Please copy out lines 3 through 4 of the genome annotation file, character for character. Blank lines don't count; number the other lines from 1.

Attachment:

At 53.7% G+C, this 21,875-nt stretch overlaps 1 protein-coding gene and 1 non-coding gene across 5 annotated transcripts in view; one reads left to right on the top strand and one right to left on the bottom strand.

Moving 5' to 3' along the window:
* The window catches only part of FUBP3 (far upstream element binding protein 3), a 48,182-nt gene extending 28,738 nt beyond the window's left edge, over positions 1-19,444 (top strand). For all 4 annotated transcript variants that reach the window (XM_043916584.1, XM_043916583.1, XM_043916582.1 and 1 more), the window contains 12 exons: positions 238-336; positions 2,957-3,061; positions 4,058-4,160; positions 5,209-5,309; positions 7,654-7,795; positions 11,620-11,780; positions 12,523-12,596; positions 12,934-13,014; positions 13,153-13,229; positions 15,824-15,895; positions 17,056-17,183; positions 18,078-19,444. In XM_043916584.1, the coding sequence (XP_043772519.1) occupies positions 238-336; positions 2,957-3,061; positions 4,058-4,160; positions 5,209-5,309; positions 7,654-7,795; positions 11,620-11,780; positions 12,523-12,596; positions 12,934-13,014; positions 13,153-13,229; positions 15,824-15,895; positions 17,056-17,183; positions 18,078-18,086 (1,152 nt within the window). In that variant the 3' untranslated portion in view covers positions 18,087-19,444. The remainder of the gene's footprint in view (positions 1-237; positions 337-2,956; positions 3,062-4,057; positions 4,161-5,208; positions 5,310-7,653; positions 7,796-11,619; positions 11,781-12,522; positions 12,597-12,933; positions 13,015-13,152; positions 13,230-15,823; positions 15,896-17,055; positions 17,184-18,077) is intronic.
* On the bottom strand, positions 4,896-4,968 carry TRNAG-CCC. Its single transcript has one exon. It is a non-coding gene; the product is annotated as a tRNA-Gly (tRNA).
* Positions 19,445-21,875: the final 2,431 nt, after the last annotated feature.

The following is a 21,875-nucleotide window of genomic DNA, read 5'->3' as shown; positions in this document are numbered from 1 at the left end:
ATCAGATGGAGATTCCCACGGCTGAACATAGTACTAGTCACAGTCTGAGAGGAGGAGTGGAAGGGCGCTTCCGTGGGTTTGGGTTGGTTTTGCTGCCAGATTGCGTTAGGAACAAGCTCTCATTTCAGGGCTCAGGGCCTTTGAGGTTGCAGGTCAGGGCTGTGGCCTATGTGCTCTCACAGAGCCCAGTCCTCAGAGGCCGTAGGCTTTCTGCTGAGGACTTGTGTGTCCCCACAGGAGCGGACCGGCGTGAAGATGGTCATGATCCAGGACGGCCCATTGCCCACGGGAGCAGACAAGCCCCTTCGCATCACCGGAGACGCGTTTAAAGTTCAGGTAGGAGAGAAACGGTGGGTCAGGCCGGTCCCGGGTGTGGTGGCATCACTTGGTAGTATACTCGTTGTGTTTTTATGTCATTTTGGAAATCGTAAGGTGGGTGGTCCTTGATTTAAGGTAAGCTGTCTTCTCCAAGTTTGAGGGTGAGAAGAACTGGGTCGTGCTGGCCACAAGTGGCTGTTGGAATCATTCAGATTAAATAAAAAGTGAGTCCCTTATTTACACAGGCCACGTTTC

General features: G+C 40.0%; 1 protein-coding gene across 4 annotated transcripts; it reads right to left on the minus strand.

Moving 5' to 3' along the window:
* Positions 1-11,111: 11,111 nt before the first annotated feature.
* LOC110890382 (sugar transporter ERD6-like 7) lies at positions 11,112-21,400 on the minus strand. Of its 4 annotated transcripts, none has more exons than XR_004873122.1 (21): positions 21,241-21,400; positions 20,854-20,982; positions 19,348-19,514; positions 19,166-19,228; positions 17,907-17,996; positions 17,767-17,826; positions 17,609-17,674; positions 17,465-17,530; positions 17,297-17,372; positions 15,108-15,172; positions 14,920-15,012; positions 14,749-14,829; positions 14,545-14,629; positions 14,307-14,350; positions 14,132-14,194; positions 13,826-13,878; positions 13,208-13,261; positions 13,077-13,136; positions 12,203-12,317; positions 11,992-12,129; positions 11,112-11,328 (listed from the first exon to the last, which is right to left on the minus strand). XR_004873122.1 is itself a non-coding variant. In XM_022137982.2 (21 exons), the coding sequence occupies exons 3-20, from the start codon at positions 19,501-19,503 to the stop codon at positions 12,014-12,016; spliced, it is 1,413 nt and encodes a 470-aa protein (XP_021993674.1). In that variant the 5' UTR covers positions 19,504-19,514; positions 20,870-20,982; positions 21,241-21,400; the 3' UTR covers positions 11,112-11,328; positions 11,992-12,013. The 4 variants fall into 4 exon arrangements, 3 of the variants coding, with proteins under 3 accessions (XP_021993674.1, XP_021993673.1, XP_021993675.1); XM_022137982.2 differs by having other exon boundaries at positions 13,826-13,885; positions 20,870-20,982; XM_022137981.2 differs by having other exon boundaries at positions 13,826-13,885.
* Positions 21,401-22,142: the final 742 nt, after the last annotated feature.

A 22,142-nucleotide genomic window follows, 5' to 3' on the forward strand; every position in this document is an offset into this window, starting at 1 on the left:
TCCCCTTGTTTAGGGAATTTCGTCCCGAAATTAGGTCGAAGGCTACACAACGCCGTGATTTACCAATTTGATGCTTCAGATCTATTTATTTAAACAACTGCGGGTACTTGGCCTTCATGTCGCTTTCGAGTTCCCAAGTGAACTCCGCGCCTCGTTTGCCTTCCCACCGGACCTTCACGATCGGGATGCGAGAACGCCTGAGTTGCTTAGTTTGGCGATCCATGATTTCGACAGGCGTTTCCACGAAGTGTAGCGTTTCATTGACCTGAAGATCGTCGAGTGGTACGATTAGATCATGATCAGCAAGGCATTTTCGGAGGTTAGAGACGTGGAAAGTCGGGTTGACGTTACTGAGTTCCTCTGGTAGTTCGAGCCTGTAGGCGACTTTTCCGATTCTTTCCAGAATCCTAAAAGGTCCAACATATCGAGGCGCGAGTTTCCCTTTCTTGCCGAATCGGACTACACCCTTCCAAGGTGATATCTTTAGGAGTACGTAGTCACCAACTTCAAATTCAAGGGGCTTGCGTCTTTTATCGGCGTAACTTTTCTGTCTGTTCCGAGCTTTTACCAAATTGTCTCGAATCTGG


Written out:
* The window catches only part of FUBP3 (far upstream element binding protein 3), a 48,182-nt gene extending 28,738 nt beyond the window's left edge, over positions 1-19,444 (top strand). For all 4 annotated transcript variants that reach the window (XM_043916584.1, XM_043916583.1, XM_043916582.1 and 1 more), the window contains 12 exons: positions 238-336; positions 2,957-3,061; positions 4,058-4,160; positions 5,209-5,309; positions 7,654-7,795; positions 11,620-11,780; positions 12,523-12,596; positions 12,934-13,014; positions 13,153-13,229; positions 15,824-15,895; positions 17,056-17,183; positions 18,078-19,444. In XM_043916584.1, the coding sequence (XP_043772519.1) occupies positions 238-336; positions 2,957-3,061; positions 4,058-4,160; positions 5,209-5,309; positions 7,654-7,795; positions 11,620-11,780; positions 12,523-12,596; positions 12,934-13,014; positions 13,153-13,229; positions 15,824-15,895; positions 17,056-17,183; positions 18,078-18,086 (1,152 nt within the window). In that variant the 3' untranslated portion in view covers positions 18,087-19,444. The remainder of the gene's footprint in view (positions 1-237; positions 337-2,956; positions 3,062-4,057; positions 4,161-5,208; positions 5,310-7,653; positions 7,796-11,619; positions 11,781-12,522; positions 12,597-12,933; positions 13,015-13,152; positions 13,230-15,823; positions 15,896-17,055; positions 17,184-18,077) is intronic.
* On the bottom strand, positions 4,896-4,968 carry TRNAG-CCC. Its single transcript has one exon. It is a non-coding gene; the product is annotated as a tRNA-Gly (tRNA).